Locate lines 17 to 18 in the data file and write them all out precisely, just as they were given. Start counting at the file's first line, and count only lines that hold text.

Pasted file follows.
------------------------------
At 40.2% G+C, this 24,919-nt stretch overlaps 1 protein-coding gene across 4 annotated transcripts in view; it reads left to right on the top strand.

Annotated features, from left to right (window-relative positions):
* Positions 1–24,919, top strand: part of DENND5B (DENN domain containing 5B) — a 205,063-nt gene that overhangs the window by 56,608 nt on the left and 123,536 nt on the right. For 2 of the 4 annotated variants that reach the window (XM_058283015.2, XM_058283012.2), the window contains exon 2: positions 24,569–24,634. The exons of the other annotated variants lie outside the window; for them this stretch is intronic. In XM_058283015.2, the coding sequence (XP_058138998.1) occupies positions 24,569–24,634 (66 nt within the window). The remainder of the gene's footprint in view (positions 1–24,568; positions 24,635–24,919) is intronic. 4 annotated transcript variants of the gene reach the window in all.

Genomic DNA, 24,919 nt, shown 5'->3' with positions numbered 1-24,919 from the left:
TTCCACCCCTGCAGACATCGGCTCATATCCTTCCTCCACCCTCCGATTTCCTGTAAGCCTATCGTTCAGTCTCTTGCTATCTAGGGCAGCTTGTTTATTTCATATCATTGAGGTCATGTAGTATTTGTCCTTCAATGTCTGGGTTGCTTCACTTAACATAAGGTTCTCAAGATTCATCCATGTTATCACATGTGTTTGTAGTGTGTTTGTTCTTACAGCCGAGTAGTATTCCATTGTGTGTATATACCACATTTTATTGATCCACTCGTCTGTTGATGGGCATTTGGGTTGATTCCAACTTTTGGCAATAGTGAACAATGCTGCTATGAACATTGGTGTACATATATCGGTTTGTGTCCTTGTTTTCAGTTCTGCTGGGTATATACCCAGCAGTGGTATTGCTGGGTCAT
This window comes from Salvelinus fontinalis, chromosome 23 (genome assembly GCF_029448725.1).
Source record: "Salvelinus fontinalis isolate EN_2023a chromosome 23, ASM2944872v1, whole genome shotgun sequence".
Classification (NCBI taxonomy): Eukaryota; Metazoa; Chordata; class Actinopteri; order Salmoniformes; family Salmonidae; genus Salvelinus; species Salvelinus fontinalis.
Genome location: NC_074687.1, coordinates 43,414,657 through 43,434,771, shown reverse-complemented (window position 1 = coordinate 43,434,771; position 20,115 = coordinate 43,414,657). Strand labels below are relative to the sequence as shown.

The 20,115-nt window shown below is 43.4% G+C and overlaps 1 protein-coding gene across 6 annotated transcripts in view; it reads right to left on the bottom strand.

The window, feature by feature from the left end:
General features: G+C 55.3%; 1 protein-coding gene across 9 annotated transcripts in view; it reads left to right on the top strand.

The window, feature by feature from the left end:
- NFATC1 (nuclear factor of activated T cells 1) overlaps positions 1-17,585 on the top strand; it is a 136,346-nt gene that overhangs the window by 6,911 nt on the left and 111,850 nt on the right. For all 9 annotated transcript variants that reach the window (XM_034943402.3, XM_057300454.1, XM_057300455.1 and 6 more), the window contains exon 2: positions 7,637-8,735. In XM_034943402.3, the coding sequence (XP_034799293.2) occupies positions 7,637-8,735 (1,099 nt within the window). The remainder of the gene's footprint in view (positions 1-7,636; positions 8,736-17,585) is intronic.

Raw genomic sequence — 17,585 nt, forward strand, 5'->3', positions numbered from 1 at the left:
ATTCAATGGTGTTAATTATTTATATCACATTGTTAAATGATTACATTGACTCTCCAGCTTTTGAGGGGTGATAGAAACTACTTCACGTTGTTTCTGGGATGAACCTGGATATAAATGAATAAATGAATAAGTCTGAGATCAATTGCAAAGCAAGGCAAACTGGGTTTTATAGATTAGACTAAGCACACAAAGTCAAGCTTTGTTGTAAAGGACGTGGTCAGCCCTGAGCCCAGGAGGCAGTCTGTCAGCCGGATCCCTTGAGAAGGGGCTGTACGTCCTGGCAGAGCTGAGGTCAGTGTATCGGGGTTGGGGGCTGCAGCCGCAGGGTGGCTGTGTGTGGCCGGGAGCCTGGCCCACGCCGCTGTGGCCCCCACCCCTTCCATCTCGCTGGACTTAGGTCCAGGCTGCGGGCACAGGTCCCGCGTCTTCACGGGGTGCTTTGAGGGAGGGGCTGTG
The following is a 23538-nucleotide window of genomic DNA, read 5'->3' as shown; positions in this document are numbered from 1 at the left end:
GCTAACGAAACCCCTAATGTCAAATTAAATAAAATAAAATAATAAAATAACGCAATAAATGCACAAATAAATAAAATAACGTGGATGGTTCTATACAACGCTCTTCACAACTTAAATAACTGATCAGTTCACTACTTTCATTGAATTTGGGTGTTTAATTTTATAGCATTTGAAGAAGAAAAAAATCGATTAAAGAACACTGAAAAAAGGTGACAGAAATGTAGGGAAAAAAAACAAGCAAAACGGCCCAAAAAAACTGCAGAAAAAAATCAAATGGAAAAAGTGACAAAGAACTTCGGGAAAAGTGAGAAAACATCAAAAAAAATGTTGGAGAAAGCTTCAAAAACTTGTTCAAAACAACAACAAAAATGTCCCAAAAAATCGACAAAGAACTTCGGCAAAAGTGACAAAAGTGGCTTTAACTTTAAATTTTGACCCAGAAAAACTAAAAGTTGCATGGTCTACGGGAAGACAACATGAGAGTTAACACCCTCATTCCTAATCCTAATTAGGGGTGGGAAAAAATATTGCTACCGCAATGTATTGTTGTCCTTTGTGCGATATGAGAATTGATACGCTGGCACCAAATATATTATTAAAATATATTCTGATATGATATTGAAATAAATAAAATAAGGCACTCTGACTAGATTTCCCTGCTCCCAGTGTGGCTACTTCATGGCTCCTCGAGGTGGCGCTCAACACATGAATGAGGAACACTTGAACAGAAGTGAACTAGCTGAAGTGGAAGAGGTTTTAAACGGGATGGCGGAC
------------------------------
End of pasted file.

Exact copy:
The following is a 23538-nucleotide window of genomic DNA, read 5'->3' as shown; positions in this document are numbered from 1 at the left end:
GCTAACGAAACCCCTAATGTCAAATTAAATAAAATAAAATAATAAAATAACGCAATAAATGCACAAATAAATAAAATAACGTGGATGGTTCTATACAACGCTCTTCACAACTTAAATAACTGATCAGTTCACTACTTTCATTGAATTTGGGTGTTTAATTTTATAGCATTTGAAGAAGAAAAAAATCGATTAAAGAACACTGAAAAAAGGTGACAGAAATGTAGGGAAAAAAAACAAGCAAAACGGCCCAAAAAAACTGCAGAAAAAAATCAAATGGAAAAAGTGACAAAGAACTTCGGGAAAAGTGAGAAAACATCAAAAAAAATGTTGGAGAAAGCTTCAAAAACTTGTTCAAAACAACAACAAAAATGTCCCAAAAAATCGACAAAGAACTTCGGCAAAAGTGACAAAAGTGGCTTTAACTTTAAATTTTGACCCAGAAAAACTAAAAGTTGCATGGTCTACGGGAAGACAACATGAGAGTTAACACCCTCATTCCTAATCCTAATTAGGGGTGGGAAAAAATATTGCTACCGCAATGTATTGTTGTCCTTTGTGCGATATGAGAATTGATACGCTGGCACCAAATATATTATTAAAATATATTCTGATATGATATTGAAATAAATAAAATAAGGCACTCTGACTAGATTTCCCTGCTCCCAGTGTGGCTACTTCATGGCTCCTCGAGGTGGCGCTCAACACATGAATGAGGAACACTTGAACAGAAGTGAACTAGCTGAAGTGGAAGAGGTTTTAAACGGGATGGCGGAC